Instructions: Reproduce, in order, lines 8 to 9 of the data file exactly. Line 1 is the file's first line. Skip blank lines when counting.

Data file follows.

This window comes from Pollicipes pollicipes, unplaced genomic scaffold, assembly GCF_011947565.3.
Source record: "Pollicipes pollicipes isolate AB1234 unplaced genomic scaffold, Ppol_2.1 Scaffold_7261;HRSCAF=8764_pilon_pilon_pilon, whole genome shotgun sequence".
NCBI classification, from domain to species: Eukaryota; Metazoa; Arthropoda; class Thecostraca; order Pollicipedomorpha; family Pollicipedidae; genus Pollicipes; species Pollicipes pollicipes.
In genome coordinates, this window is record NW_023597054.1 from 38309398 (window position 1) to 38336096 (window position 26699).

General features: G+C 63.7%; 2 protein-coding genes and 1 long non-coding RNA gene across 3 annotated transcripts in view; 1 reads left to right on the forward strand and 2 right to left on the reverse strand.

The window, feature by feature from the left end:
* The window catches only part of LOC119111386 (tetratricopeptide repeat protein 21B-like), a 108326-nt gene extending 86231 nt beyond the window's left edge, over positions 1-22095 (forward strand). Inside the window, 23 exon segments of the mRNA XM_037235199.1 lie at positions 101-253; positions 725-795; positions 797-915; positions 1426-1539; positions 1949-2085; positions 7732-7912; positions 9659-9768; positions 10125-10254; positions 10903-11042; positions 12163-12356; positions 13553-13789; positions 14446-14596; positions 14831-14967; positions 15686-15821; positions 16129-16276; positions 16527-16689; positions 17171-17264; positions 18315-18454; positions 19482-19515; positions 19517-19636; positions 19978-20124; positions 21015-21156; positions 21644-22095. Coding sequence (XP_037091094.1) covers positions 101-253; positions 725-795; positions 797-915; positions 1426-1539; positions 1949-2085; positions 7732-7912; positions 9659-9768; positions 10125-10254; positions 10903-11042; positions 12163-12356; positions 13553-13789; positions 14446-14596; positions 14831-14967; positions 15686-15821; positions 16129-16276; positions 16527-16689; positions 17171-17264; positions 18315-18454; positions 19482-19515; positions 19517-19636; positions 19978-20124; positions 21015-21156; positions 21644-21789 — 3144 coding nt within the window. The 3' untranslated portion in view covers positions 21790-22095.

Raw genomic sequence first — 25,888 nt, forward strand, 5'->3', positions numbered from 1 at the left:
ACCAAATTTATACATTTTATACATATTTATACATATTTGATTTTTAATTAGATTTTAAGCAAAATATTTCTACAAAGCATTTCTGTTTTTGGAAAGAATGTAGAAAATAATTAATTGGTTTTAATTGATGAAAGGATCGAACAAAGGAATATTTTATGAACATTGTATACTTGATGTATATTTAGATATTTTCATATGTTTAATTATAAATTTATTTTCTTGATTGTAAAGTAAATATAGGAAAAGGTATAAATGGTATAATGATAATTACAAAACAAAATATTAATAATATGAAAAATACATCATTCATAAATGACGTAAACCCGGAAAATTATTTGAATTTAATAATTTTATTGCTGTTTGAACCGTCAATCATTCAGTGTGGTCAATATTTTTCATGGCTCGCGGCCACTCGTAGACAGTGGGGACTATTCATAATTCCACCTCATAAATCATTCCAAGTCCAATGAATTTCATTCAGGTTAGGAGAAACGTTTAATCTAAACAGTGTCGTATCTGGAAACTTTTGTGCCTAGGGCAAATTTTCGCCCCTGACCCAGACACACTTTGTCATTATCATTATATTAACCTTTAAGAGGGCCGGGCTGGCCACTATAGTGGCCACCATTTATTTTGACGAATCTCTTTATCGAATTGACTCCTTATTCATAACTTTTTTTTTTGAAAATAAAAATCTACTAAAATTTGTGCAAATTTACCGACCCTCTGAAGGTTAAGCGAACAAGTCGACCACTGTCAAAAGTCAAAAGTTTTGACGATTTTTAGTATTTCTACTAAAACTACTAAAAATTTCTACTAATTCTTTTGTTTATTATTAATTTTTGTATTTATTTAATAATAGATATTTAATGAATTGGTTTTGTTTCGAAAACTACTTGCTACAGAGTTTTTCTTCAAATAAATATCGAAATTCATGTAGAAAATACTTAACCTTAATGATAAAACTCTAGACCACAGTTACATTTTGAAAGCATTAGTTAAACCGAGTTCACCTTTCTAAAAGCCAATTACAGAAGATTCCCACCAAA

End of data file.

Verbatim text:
Raw genomic sequence first — 25,888 nt, forward strand, 5'->3', positions numbered from 1 at the left:
ACCAAATTTATACATTTTATACATATTTATACATATTTGATTTTTAATTAGATTTTAAGCAAAATATTTCTACAAAGCATTTCTGTTTTTGGAAAGAATGTAGAAAATAATTAATTGGTTTTAATTGATGAAAGGATCGAACAAAGGAATATTTTATGAACATTGTATACTTGATGTATATTTAGATATTTTCATATGTTTAATTATAAATTTATTTTCTTGATTGTAAAGTAAATATAGGAAAAGGTATAAATGGTATAATGATAATTACAAAACAAAATATTAATAATATGAAAAATACATCATTCATAAATGACGTAAACCCGGAAAATTATTTGAATTTAATAATTTTATTGCTGTTTGAACCGTCAATCATTCAGTGTGGTCAATATTTTTCATGGCTCGCGGCCACTCGTAGACAGTGGGGACTATTCATAATTCCACCTCATAAATCATTCCAAGTCCAATGAATTTCATTCAGGTTAGGAGAAACGTTTAATCTAAACAGTGTCGTATCTGGAAACTTTTGTGCCTAGGGCAAATTTTCGCCCCTGACCCAGACACACTTTGTCATTATCATTATATTAACCTTTAAGAGGGCCGGGCTGGCCACTATAGTGGCCACCATTTATTTTGACGAATCTCTTTATCGAATTGACTCCTTATTCATAACTTTTTTTTTTGAAAATAAAAATCTACTAAAATTTGTGCAAATTTACCGACCCTCTGAAGGTTAAGCGAACAAGTCGACCACTGTCAAAAGTCAAAAGTTTTGACGATTTTTAGTATTTCTACTAAAACTACTAAAAATTTCTACTAATTCTTTTGTTTATTATTAATTTTTGTATTTATTTAATAATAGATATTTAATGAATTGGTTTTGTTTCGAAAACTACTTGCTACAGAGTTTTTCTTCAAATAAATATCGAAATTCATGTAGAAAATACTTAACCTTAATGATAAAACTCTAGACCACAGTTACATTTTGAAAGCATTAGTTAAACCGAGTTCACCTTTCTAAAAGCCAATTACAGAAGATTCCCACCAAA